August 9, 2012 | by Alicia Di Rado
It’s a headline tempting to any Starbucks fan: “Drinking coffee may cut skin cancer risk.”
A recent study showed that the more caffeinated coffee people drink, the lower the chances they’ll develop basal cell carcinoma, the most common kind of skin cancer. It’s just the latest substance from common foods and drinks that shows some protective potential against skin tumors.
During these long, hot summer days, even regular sunscreen users might be eager for other ways to protect themselves from sun damage. But City of Hope’s Gerd Pfeifer, Ph.D., Lester M. and Irene C. Finkelstein Chair in Biology, says the golden ticket to prevention is unlikely to be found in your refrigerator or pantry.
Certainly, explains Pfeifer, certain ingredients seem to have some skin cancer-fighting properties in the lab. Take caffeine, for example.
When harmful ultraviolet (UV) rays hit skin cells, these cells halt their cell division by using a substance in the body called ATR. With their DNA now damaged, these cells could potentially go down the road toward cancer.
But caffeine works against ATR. So when caffeine is around, the damaged skin cells keep dividing. These cells will eventually kill themselves because they’re so defective. “If more UV-damaged cells die due to caffeine, they cannot reach the point of becoming cancerous,” he says.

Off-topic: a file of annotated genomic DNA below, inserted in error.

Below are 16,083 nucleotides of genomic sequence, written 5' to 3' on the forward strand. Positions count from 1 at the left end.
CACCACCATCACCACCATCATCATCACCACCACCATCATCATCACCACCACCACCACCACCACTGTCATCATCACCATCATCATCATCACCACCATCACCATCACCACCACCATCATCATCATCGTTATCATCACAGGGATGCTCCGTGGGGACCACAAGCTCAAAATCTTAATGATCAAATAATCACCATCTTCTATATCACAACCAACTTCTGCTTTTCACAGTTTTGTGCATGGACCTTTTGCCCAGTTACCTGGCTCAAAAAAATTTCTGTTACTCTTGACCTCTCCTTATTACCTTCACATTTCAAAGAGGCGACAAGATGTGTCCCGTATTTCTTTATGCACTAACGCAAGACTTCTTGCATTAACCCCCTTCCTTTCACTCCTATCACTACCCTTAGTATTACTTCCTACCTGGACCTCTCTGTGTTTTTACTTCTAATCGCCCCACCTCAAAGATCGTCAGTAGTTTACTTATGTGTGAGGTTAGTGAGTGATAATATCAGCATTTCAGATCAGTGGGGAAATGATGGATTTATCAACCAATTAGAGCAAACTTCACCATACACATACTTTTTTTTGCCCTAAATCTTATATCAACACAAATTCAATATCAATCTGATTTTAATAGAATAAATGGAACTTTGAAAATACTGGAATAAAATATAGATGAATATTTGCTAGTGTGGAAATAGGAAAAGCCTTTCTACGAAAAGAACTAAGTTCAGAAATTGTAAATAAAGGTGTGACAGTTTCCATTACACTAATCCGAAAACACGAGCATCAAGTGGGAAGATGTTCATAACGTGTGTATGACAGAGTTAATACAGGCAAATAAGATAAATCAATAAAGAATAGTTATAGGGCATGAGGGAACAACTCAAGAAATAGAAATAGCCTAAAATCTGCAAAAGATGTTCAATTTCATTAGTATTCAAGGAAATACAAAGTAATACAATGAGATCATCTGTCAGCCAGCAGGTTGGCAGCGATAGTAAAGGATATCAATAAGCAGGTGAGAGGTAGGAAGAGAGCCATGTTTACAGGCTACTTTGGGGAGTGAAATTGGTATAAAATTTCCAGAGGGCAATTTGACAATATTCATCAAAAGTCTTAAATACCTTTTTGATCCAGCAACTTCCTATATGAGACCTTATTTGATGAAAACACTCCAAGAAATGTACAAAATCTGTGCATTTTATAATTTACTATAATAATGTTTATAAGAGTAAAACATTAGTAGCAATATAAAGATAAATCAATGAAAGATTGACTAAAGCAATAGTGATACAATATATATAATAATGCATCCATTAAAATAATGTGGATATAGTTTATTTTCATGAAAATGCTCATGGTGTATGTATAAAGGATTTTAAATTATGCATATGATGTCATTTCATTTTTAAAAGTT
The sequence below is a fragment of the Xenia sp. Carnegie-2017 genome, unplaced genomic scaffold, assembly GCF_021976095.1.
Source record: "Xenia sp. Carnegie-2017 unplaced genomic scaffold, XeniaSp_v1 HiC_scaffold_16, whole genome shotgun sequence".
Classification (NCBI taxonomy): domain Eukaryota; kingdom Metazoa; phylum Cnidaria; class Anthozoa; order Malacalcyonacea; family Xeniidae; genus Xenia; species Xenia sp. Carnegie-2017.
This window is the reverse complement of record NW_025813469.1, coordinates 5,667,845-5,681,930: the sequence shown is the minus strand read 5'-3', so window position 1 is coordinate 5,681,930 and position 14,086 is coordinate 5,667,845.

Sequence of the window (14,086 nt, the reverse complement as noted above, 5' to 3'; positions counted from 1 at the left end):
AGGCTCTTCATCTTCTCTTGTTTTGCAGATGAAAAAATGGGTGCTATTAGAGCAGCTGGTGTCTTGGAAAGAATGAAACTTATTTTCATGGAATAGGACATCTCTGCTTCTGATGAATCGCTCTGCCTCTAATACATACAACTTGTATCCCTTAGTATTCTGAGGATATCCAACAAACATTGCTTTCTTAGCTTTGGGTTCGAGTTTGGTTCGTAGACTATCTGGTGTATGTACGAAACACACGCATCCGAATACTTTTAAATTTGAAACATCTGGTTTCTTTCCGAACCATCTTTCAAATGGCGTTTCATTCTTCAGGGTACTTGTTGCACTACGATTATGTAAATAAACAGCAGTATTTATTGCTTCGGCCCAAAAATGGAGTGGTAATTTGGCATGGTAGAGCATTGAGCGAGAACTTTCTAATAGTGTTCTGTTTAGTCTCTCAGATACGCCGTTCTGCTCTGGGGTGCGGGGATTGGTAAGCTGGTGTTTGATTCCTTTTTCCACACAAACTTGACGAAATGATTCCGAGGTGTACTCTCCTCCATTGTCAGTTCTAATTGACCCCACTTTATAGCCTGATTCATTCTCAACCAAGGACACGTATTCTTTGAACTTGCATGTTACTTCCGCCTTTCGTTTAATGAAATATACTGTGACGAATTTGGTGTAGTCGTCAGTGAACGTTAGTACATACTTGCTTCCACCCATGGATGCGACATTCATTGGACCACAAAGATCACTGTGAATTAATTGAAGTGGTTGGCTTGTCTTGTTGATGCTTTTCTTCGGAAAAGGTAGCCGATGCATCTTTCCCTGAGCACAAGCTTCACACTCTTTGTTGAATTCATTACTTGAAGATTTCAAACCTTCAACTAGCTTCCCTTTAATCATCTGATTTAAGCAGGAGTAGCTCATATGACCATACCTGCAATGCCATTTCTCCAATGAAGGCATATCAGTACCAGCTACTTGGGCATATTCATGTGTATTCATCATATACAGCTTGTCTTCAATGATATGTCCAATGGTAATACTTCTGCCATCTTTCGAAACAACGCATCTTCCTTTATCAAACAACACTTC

Scientists have found some other food ingredients that seem to fight UV damage in the laboratory, too. As antioxidants, vitamin E and plant pigments called carotenoids might block some of the effects of UVA radiation, Pfeifer says. Although UVA rays make up about 95 percent of the UV radiation that reaches Earth, skin cancer is mostly caused by UVB rays.
Flavonoids, like those found in onions, cranberries and a variety of other fruits and vegetables, may block some of the damage of UVA and UVB radiation, but “this is probably a minor effect after oral intake,” he adds.
So how about using drugs to repair the DNA damage caused by the sun? Some researchers are investigating anti-inflammatory medications like common pain relievers. Pfeifer believes that approach may prove difficult. If scientists could get DNA-repairing enzymes to effectively enter the nucleus of damaged skin cells, one approach might be to include those enzymes in sunscreen.
Until then, says Pfeifer, the most effective option to fight sun damage may be the simplest: Wear a hat and UV-blocking clothes and sunscreen, or just stay out of the sun altogether.